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Quantitative data analysis

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Western University
Sociology 2206A/B
Georgios Fthenos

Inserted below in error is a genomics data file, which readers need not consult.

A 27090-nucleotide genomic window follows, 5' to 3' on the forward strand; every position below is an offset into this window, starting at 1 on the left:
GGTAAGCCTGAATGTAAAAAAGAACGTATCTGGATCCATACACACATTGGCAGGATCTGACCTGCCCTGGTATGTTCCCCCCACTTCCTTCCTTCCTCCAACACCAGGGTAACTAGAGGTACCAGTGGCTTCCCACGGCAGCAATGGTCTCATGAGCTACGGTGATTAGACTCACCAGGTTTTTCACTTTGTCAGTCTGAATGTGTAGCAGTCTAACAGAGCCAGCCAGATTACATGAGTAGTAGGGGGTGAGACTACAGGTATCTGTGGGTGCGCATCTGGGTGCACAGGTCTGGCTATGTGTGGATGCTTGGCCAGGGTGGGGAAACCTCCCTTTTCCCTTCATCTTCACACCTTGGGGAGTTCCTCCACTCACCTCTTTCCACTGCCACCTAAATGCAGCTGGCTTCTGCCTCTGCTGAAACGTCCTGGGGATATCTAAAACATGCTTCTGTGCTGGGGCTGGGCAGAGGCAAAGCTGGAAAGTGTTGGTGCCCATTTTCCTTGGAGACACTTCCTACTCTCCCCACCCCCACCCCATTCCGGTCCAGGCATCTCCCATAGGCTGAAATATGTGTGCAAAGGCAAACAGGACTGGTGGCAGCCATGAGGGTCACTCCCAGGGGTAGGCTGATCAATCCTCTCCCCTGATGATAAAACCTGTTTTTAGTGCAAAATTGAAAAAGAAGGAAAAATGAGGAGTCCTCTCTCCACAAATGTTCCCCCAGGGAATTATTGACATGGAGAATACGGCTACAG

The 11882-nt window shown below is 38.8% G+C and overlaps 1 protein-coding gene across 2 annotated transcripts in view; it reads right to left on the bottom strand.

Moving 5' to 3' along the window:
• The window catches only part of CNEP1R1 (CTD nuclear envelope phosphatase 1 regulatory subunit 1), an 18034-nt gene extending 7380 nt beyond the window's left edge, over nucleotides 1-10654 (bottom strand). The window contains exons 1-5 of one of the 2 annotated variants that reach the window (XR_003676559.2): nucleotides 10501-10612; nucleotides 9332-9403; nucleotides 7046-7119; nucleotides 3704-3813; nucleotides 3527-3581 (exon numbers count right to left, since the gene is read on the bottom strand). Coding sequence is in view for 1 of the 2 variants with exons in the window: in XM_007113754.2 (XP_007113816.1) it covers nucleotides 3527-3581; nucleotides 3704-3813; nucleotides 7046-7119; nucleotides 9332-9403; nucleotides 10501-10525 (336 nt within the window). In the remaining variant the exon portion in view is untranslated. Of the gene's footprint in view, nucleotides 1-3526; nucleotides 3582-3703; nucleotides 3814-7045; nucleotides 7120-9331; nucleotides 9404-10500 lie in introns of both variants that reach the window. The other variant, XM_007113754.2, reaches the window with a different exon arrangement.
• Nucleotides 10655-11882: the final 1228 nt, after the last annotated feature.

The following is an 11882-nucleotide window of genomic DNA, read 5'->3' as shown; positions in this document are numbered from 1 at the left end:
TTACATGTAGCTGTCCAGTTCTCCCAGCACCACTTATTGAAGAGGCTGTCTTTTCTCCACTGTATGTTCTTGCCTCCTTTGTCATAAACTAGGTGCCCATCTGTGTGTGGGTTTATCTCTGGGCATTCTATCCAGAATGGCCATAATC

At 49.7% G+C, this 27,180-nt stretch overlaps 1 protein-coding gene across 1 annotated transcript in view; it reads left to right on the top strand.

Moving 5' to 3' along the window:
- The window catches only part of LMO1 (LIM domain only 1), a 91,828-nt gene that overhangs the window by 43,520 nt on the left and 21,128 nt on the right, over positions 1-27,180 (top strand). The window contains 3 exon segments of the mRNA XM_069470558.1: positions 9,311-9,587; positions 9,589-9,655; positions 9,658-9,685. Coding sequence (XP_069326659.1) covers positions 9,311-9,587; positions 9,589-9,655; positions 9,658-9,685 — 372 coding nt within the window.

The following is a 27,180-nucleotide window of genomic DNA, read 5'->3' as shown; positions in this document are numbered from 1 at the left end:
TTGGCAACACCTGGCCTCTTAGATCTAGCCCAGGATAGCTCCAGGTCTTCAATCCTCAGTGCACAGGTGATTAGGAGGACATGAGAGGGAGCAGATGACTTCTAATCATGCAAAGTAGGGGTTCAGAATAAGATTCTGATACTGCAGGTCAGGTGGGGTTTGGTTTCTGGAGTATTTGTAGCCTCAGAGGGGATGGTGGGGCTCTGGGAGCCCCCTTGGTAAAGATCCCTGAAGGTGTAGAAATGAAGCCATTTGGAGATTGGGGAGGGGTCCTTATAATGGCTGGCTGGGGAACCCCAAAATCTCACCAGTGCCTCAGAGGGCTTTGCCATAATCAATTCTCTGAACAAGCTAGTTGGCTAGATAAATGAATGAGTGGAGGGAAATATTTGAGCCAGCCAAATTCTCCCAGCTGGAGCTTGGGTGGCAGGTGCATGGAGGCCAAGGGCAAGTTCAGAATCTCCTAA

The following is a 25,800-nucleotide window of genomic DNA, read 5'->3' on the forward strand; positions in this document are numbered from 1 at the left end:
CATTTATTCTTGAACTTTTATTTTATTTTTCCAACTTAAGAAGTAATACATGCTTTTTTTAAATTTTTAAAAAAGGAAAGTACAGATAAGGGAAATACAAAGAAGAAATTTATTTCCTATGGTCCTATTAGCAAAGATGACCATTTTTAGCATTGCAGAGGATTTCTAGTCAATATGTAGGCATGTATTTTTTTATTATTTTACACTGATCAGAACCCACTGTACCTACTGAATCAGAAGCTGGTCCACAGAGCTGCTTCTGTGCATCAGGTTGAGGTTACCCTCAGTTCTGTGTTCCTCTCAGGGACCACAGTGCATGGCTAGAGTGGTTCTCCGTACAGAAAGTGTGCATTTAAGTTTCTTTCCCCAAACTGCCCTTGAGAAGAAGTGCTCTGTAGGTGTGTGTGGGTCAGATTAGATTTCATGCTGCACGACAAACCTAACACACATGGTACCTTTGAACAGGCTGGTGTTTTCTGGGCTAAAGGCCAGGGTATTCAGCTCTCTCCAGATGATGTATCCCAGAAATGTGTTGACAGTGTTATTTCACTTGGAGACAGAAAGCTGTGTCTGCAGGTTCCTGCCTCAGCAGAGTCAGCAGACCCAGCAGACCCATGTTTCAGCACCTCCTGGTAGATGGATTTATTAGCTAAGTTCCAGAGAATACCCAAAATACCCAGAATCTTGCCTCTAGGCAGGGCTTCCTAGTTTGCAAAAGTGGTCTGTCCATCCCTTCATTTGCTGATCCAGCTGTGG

Quantitative DataAnalysis Lecture #7 March 11, 2014  The big mistake in quantitative research is to think that data analysis decisions can wait until after the data has been collected o Must be fully aware of what analysis techniques will be used before the data collection begins o Questionnaire, observation schedule, and coding frame should be designed/ thought about with the data analysis in mind o The statistical techniques that can be used depend on how a variable is measured o Inappropriate measurement may make it impossible to conduct certain types of data analysis o The size and nature of the sample also imposes limitations on the kinds of techniques that are suitable for the data set; hard to interview 1000 people unless you have a lot of time **Types of variables**  Nominal/ dichotomous: the only difference that exists between participants is being in one category or another; no rank order of categories o No arithmetic or mathematical operations with the categories o I.e.: gender: categories ‘male and ‘female’; male doesn’t come before, female doesn’t come before (no rank order). Sexual orientation (gay, straight), relationship status (single, married), race/ethnicity, occupation, religion.  Ordinal: The categories of the variable can be rank ordered o E.g., high enthusiasm; moderate, low (Likert scale) o Agree, neutral, disagree o Distance or amount of difference between categories may not be equal o Cannot be arithmetic or mathematical operations with the categories; cannot find mean or standard deviation. Can find mode or median  Interval/ ratio: Distance or amount of difference between categories is uniform; there is intervals o I.e., 0 siblings, 1 sibling, 2 siblings, 3 siblings o Can do arithmetic and mathematical operations with the categories; can find mean and standard deviation. (I.e., 1 sibling + 3 siblings =4 siblings) o Ratio variables have a ‘0’starting position o Interval variables DO NOT have a ‘0’starting position o i.e., Income, hours of TV watched, hours you work per week, age o ** Distances must be uniform throughout each interval, or it becomes ordinal** figure 13.1 UnivariateAnalysis  Analysis of one variable at a time  The first step is often to create frequency tables for the variables of interest o Frequency table show the number of times a particular variable shows up in the population, expressed as an actual number and as a percent of the whole population.  E.g., 36% of participants…(made more than $50,000)  When interval/ratio categories are shown in frequency tables, some of the categories may be combined as long as they don’t overlap  (E.g., age groups of 20-29, 30-39, …)  Combining categories makes the data more manageable and easier to comprehend  Diagrams can be used to illustrate frequency distributions  Use bar charts and pie charts for displaying a nominal or ordinal variable  Use histograms for an interval/ratio variable Measures of central tendency  An average or typical score for the group  I want to calculate mean, median, or mode because..  Mode: the score that shows up the most in a particular category o Can be used with all variable types o Most applicable to nominal data; are most people in a certain religion?  Median: the middle score when all scores have been arrayed in order (if even number of scores it is the mean of the two middle scores) o Can be used with ordinal or interval/ratio data. Cannot rank nominal variables because there is no ‘middle’  Mean: sum of all scores, divided by the number of scores o Can be used with interval/ ratio data o Vulnerable to outliers (extreme scores); results can be skewed Measures of dispersion  The amount of variation in a sample  Range: the highest score minus the lowest score o Shows the influence of an outlier  Standard deviation: Measures the amount of variation around the mean o I.e., if mean is 10, and sd is 5; 5-10, 10-15 o Influenced by outliers Bivariate analysis  Determines whether there is a relationship between two variables  Note; determination of a relationship DOES NOT prove causality  Contingency tables/ two way tables (cross-tabulations); SPSS o Allows simultaneous analysis of two variables o Identify patterns of association o Can be used for any variable type o Normally used for nominal or ordinal data  Pearson’s r: normally used with interval/ ratio data’quantitative data o Values from 0 (indicate no relationship) o To +1 (indicates perfect positive relationship) o Or -1 (indicates perfect negative relationship) o The relationships between the variables should be relatively linear if Pearson’s r is to be used in a study o .7; relatively strong o Can be established using a scatter plot o Figures 13.6-13.9  Kendall’s tau-b: shows correlation between pairs of ordinal variables. Or with one ordinal and one interval/ ratio variables o Like Pearson’s r, values range from 0- +/- 1  Spearman’s rho: shows correlation between pairs of ordinal variables o Like Pearson’s r, values range from 0- +/-1  Cramer’s V:
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